New study takes close look at energy storage

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JLU doctoral candidate Laura Goodwin with a solid-state cell on a laboratory scaJLU doctoral candidate Laura Goodwin with a solid-state cell on a laboratory scale. © JLU/Rolf K. Wegst

Researchers from Giessen and Münster publish detailed analysis of prospects for the development of solid-state batteries / Review in Nature Energy

Research into electrochemical energy storage devices and their development are among those fields of material sciences in which most work is being done worldwide. The rapidly growing need for high-performance batteries for a large number of applications has led to an increasing interest in achievable charging capacities and speeds. Equally, attention is being focused more strongly on the lifetimes, safety and availability of material resources, as well as on carbon footprints. It is against this background that chemists Prof. Jürgen Janek from Justus Liebig University Giessen and Prof. Wolfgang Zeier from the University of Münster and Helmholtz Institute Münster of Forschungszentrum Jülich, took a close look at the developments of the last ten years in the field of solid-state batteries. For this purpose, the researchers analysed the current state of the technology, critically considering the challenges and the unresolved issues which need to be dealt with to make solid-state batteries competitive. This critical assessment of the technology has been published in the latest issue of the journal Nature Energy as a review article.

The solid-state battery is a further development of the lithium-ion battery, whose function is currently achieved by means of a liquid, organic electrolyte. The aim is to use a solid electrolyte in solid-state batteries, promising better storage properties, longer lifetimes and increased safety. The development of solid-state batteries has been pursued worldwide in intensive research work for about ten years now.

"What is becoming clear is that the concept of the solid-state battery today comprises a number of variations, the success of which cannot be safely predicted yet," is how Jürgen Janek summarises the state of play in developments. One conclusion the researchers have drawn is that, in spite of the wide-ranging activities being undertaken in research institutes and industrial companies, there is not yet measurable progress over the established lithium-ion technology with its liquid electrolytes. In their analysis they mention various aspects as representing decisive challenges. One key point is the development of solid electrolytes which can ensure higher battery performance and safety at the same time as having as low a concentration of lithium as possible. Moreover, a maximum-capacity anode material is required which enables the battery to have less volume and weight. Overall, the researchers say that new approaches in material research through a combination of theory and experiment are necessary, in particular through collaborations between as many different disciplines as possible. "We take an optimistic view," says Wolfgang Zeier. "Without any doubt, solid-state batteries will reach the commercialisation stage. The question is just when, and to what extent."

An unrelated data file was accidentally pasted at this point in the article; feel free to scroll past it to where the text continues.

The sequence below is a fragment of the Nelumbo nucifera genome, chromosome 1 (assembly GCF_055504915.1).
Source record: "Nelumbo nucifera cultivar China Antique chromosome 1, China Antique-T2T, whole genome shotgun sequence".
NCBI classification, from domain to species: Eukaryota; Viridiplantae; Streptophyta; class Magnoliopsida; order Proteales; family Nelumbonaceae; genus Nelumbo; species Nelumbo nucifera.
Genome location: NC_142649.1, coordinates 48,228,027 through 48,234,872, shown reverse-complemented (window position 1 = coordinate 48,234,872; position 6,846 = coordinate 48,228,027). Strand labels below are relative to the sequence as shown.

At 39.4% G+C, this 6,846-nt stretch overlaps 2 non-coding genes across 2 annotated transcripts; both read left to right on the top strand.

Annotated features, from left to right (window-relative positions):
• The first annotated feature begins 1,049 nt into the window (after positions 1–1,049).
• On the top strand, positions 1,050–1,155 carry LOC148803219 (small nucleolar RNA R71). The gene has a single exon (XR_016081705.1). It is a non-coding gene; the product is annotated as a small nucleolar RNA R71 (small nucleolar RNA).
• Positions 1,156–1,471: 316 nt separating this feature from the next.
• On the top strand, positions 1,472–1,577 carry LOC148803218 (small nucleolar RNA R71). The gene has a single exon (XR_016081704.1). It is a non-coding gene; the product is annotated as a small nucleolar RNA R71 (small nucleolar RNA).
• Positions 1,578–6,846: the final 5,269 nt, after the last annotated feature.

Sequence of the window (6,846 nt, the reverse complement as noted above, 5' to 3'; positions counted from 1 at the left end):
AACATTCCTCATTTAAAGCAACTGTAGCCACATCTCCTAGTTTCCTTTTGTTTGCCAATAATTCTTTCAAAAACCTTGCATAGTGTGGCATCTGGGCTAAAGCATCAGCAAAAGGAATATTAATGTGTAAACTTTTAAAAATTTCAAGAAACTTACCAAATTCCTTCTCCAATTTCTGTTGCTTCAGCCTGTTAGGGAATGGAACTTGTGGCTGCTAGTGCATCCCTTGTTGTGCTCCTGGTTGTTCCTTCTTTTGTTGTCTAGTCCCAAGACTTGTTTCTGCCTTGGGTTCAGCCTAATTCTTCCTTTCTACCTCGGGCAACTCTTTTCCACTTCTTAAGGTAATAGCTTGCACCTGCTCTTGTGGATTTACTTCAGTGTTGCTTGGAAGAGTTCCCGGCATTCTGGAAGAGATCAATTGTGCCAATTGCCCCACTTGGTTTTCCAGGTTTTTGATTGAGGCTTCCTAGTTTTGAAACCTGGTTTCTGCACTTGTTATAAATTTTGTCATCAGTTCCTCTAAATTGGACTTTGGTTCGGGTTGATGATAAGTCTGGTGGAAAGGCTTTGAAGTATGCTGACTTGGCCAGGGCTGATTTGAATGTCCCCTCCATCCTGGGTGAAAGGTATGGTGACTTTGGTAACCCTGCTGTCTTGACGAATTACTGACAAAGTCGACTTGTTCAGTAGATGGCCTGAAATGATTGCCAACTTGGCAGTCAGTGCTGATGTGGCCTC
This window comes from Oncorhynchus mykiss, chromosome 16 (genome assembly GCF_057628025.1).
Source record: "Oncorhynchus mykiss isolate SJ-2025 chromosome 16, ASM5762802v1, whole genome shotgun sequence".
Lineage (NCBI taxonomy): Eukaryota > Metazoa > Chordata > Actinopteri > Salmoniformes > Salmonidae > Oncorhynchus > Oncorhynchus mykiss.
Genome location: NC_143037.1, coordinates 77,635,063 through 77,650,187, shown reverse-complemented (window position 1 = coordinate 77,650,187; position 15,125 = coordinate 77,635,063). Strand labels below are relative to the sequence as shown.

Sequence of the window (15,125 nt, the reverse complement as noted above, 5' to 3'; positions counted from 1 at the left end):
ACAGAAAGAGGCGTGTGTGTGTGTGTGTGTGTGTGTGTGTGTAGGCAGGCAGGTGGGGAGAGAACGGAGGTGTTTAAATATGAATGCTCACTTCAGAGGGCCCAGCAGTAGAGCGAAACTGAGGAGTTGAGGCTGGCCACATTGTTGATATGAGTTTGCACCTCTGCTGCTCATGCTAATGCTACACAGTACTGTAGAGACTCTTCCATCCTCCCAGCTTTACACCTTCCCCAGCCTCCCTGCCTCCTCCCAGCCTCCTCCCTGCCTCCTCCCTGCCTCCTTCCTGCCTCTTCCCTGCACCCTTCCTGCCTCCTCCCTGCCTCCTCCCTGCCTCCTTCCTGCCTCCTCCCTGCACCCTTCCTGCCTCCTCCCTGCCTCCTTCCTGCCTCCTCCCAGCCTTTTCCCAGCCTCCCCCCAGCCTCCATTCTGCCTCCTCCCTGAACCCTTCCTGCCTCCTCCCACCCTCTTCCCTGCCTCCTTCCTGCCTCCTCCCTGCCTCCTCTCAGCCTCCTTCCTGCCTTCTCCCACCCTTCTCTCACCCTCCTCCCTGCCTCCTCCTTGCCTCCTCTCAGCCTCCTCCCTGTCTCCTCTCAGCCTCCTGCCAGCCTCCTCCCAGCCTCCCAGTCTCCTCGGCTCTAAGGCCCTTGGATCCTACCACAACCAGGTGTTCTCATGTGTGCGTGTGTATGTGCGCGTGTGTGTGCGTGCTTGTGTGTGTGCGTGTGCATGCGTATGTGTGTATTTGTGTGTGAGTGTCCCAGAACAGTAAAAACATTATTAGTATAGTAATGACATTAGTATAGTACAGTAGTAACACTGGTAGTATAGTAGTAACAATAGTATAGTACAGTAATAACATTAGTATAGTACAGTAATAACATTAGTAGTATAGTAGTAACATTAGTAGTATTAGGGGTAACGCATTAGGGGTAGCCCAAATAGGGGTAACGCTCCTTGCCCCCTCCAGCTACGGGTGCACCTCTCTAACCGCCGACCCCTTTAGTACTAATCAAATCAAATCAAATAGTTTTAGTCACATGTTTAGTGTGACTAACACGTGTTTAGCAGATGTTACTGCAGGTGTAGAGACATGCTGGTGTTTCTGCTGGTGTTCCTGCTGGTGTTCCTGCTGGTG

Back in 2016, Jürgen Janek and Wolfgang Zeier, who were both at the University of Giessen at that time, also analysed the prospects for solid-state batteries and published their results in Nature Energy. Since then, the article has been cited more than 2,000 times, having a decisive influence on this field of research. In their latest and more comprehensive article in the same journal, the two authors have updated their analysis. In this earlier analysis in 2016 there were many basic questions which were still unanswered and largely unresolved, but this time there are additional factors which play a role - on the one hand as a result of implementing the technology and, on the other, concerning the important questions of material resources and costs.

The authors The authors are among the leading international scientists working in the field of physical-chemical and inorganic chemical material research. Since 1999, Prof. Jürgen Janek has headed a working group on solid-state electrochemistry at the University of Giessen. He is also head of the Centre for Materials Research there and is one of the two scientific directors of the BELLA laboratory at the Karlsruhe Institute of Technology. He is a member of the Leopoldina National Academy of Sciences and for his achievements he was recently awarded an honorary doctorate by the Technical University of Delft, as well as the Greve Prize, presented by the Leopoldina for the first time. Prof. Wolfgang Zeier is Professor of Inorganic Solid-State Chemistry at the University of Münster and is also head of the Design of Solid Ionic Conductors department at Helmholtz Institute Münster (HI MS; IEK-12) of Forschungszentrum Jülich. The work done by his group on solid ionic conductors and solid-state batteries has received many awards - including, recently, one from the International Battery Association.